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What do you think about your energy supplier?

We’ve published the results of our annual energy satisfaction survey – once again finding that the Big Six energy suppliers aren’t up to scratch. So, is your energy supplier one of the best or one of the worst?

In our latest energy company satisfaction survey we asked 8,902 people about their experiences with their energy suppliers. And once again we’ve found that the smaller energy companies are topping the table for customer satisfaction. There’s a distinct gap in customer satisfaction between them and the Big Six (those are Npower, British Gas, Scottish Southern Electric, Eon, EDF Energy, and Scottish Power).

Does size matter?

Overall the average customer score for satisfaction from their energy company was just 53%. But, smaller companies certainly seem to be leading the way.

OVO Energy once again came out on top with an 82% satisfaction score, and were closely followed by Good Energy with 81%.

Nicki told us that her experience with a smaller energy company has been positive:

‘They are always friendly and helpful – unlike my experiences with other suppliers. I haven’t had any problems, I like the app and that they are using more sustainable energy where possible.’

The Big Six companies continue to lag behind the small companies, with none featuring in the top group of our survey. Disappointingly Npower have come last for the sixth year running with a 41% satisfaction rating.

In response to our findings, Npower’s Managing Director, Simon Stacey said:

We’re really disappointed to see these results. We have been focussing our efforts on improving our overall customer service and we are seeing results improve in some key areas as this report shows. For example, complaints have dropped by nearly 70% compared to last year. We recognise we still have a huge amount of work ahead of us to do and we’re absolutely determined to get it completed as fast as we can.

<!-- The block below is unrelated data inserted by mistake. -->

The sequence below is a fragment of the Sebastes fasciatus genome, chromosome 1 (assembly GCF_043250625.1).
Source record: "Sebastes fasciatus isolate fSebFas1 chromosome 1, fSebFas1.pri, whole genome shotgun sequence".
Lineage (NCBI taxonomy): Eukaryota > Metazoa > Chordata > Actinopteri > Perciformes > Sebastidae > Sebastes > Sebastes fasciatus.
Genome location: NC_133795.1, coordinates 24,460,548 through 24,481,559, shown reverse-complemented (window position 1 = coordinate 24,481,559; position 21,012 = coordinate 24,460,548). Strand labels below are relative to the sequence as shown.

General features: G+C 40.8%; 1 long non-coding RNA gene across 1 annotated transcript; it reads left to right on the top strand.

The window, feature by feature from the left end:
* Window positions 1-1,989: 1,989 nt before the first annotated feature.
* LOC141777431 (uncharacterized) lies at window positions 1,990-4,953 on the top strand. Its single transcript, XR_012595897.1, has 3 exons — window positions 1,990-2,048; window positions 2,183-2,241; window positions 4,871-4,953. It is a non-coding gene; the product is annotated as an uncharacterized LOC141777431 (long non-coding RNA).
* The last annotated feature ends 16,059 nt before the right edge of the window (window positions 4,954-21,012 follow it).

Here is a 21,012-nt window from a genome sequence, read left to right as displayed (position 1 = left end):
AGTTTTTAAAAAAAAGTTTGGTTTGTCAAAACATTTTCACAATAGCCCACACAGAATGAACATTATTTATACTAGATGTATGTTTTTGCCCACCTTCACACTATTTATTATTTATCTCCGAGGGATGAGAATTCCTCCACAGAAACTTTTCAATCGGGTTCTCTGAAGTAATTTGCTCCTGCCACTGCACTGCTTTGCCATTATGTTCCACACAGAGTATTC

Interestingly, what we found was that almost nine in ten of the people we surveyed remain customers of the Big Six suppliers, and only one in ten having switched energy provider in the past year.

As a customer of larger suppliers, Sandra shared with us her experience with us:

‘I switched in 2014 from Npower to Eon. The process was difficult, and I had to submit meter readings on 4 occasions before the switch went through. Npower was a nightmare – up until the end of July I was still receiving estimated bills.’

We need a fix

In 2015 our research found that household energy bills should be reduced to reflect the lower wholesale energy costs. And then again, last week we saw in the news that wholesale gas and electricity had fallen by nearly a third in a year, yet energy companies have failed to lower bills in response. So far we’ve only seen British Gas cut prices in the last six months, but this was just 5%.

As Sean from Aberdeen put it:

‘Consumers consistently pay a ridiculous amount of money for gas and electricity, allowing energy suppliers to make record breaking profits, yet when there are reductions in the cost of energy production suppliers never pass savings on to consumers.’

With the current cold weather, people paying over the odds for their energy on top of poor customer satisfaction in the Big Six suppliers, we need to fix the broken energy market. If the Competition and Market Authority’s energy market inquiry is to be a success it has to set out proposals that will address the appalling levels of customer service, switching and value for money.

It’s time for these energy companies to up their game and provide the service their customers deserve. If you agree that with us then back our campaign today.

So over to you, what have your experiences been like with your energy supplier?


“Sign our petition for fair energy prices”. I want fair energy prices but I also want to know what “fair prices” should be. Clearly as raw fuel prices fall I’d expect my energy bill to follow, but I want to know by how much. As fuel is only 42% of the typical dual fuel bill, we need to look hard at other other components and see whether they are fair, including government-imposed costs, smart meters and so on.

In a nutshell, I think to pursue this campaign Which? should assess just what are fair prices for gas and electricity. We can then judge whether we are being overcharged, and by how much.

Which?, I think your campaign needs to be supported by more information. You need to put in some groundwork. Or work with Ofgem to set down some benchmark figures.


Hi Malcolm,